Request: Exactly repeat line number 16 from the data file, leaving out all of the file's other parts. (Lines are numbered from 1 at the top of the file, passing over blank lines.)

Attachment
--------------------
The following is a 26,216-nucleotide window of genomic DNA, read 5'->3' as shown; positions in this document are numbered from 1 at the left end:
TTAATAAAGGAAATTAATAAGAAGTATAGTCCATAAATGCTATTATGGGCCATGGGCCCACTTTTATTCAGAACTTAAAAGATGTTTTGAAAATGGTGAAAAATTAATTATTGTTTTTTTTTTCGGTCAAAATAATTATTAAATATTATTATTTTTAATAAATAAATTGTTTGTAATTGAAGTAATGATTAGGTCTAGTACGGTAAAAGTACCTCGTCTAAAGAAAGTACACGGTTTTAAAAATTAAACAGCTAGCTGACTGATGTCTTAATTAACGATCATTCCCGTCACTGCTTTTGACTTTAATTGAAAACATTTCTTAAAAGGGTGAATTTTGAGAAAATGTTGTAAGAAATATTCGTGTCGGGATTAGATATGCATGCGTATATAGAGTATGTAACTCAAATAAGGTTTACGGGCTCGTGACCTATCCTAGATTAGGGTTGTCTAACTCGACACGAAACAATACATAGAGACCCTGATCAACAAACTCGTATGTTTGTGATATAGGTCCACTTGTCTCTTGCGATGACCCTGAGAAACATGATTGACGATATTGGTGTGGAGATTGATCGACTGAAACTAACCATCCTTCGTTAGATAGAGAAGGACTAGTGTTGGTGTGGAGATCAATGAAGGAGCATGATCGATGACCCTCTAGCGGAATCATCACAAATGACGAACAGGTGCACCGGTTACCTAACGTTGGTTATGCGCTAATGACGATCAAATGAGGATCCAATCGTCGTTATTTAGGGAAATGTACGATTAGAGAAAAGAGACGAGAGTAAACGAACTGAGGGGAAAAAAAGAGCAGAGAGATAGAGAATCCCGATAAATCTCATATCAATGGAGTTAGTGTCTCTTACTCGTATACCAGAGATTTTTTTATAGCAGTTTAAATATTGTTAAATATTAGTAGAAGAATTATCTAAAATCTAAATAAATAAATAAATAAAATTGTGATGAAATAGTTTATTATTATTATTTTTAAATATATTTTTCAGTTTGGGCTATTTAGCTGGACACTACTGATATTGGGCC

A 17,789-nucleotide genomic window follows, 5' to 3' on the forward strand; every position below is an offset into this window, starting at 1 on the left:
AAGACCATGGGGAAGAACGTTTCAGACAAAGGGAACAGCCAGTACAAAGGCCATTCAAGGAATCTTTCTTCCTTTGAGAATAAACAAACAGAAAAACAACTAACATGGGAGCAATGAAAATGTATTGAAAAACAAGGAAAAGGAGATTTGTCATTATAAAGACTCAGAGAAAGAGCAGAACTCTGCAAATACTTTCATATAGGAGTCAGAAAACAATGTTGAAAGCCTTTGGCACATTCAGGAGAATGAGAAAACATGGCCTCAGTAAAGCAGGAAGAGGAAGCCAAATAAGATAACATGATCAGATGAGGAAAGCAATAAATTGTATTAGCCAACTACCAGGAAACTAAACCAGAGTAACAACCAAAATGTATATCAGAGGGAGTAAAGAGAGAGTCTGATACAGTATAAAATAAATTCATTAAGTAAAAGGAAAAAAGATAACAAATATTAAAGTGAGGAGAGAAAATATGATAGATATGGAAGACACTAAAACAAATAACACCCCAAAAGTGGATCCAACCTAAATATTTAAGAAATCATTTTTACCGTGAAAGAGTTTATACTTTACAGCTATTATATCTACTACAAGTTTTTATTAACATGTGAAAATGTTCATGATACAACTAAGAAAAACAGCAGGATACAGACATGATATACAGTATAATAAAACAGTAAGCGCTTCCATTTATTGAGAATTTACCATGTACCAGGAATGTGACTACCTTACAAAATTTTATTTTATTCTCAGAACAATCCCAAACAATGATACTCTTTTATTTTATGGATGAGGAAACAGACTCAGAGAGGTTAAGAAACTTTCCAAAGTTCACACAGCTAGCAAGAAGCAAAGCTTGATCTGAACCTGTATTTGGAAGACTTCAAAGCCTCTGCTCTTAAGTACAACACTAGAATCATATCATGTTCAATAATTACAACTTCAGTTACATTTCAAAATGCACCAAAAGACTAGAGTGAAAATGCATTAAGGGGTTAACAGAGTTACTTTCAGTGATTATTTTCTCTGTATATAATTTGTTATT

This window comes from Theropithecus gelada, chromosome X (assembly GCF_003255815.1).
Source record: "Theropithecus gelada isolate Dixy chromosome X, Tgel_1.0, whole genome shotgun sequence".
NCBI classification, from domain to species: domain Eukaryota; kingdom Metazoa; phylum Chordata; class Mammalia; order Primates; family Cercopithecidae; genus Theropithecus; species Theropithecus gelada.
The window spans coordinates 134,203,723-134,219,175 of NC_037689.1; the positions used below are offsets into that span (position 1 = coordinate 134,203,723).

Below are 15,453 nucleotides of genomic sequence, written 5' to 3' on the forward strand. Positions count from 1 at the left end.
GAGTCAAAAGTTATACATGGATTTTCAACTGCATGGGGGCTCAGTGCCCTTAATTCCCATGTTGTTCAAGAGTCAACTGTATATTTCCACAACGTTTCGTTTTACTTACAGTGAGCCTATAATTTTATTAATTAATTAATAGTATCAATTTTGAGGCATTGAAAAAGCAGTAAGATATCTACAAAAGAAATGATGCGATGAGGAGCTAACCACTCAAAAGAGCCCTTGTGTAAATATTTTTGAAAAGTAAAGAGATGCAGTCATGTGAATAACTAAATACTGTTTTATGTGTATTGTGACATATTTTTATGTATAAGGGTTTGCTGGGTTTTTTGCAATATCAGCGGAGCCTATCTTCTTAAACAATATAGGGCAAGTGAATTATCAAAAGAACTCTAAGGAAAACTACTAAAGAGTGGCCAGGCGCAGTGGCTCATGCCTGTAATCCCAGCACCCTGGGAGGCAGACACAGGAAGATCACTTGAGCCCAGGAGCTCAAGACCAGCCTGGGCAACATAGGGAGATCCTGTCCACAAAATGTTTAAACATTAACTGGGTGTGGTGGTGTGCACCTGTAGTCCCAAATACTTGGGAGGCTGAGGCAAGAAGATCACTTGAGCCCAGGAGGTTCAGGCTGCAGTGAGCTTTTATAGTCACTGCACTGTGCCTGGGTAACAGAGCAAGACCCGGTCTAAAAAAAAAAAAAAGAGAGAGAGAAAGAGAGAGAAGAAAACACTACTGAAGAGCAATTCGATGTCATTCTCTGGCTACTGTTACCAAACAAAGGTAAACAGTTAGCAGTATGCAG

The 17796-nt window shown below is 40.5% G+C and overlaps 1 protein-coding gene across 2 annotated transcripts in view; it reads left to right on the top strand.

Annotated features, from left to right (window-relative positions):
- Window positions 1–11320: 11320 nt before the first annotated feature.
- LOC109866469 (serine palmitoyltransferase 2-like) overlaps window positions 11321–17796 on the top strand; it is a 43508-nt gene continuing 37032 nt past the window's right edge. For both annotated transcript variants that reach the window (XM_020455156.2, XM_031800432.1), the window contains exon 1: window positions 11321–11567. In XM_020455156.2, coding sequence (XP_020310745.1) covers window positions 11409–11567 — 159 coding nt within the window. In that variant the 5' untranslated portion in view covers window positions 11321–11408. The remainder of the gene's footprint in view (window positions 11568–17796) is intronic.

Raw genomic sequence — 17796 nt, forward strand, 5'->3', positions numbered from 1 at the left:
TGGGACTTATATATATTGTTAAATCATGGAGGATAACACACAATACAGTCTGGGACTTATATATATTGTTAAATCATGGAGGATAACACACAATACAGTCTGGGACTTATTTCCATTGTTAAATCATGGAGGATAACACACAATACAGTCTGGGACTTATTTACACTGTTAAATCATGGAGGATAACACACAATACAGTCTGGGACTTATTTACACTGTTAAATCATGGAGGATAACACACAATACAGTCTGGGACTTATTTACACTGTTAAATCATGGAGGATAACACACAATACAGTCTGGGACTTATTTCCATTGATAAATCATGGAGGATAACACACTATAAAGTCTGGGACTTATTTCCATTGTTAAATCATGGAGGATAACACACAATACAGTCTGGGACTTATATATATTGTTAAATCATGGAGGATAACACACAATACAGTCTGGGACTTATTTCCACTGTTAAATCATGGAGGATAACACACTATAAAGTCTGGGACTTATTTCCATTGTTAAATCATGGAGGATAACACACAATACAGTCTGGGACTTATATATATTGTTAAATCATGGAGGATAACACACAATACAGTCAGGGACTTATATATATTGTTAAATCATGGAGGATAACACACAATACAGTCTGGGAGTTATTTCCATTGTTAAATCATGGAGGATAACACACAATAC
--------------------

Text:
TGGGACTTATATATATTGTTAAATCATGGAGGATAACACACAATACAGTCTGGGACTTATATATATTGTTAAATCATGGAGGATAACACACAATACAGTCTGGGACTTATTTCCATTGTTAAATCATGGAGGATAACACACAATACAGTCTGGGACTTATTTACACTGTTAAATCATGGAGGATAACACACAATACAGTCTGGGACTTATTTACACTGTTAAATCATGGAGGATAACACACAATACAGTCTGGGACTTATTTACACTGTTAAATCATGGAGGATAACACACAATACAGTCTGGGACTTATTTCCATTGATAAATCATGGAGGATAACACACTATAAAGTCTGGGACTTATTTCCATTGTTAAATCATGGAGGATAACACACAATACAGTCTGGGACTTATATATATTGTTAAATCATGGAGGATAACACACAATACAGTCTGGGACTTATTTCCACTGTTAAATCATGGAGGATAACACACTATAAAGTCTGGGACTTATTTCCATTGTTAAATCATGGAGGATAACACACAATACAGTCTGGGACTTATATATATTGTTAAATCATGGAGGATAACACACAATACAGTCAGGGACTTATATATATTGTTAAATCATGGAGGATAACACACAATACAGTCTGGGAGTTATTTCCATTGTTAAATCATGGAGGATAACACACAATAC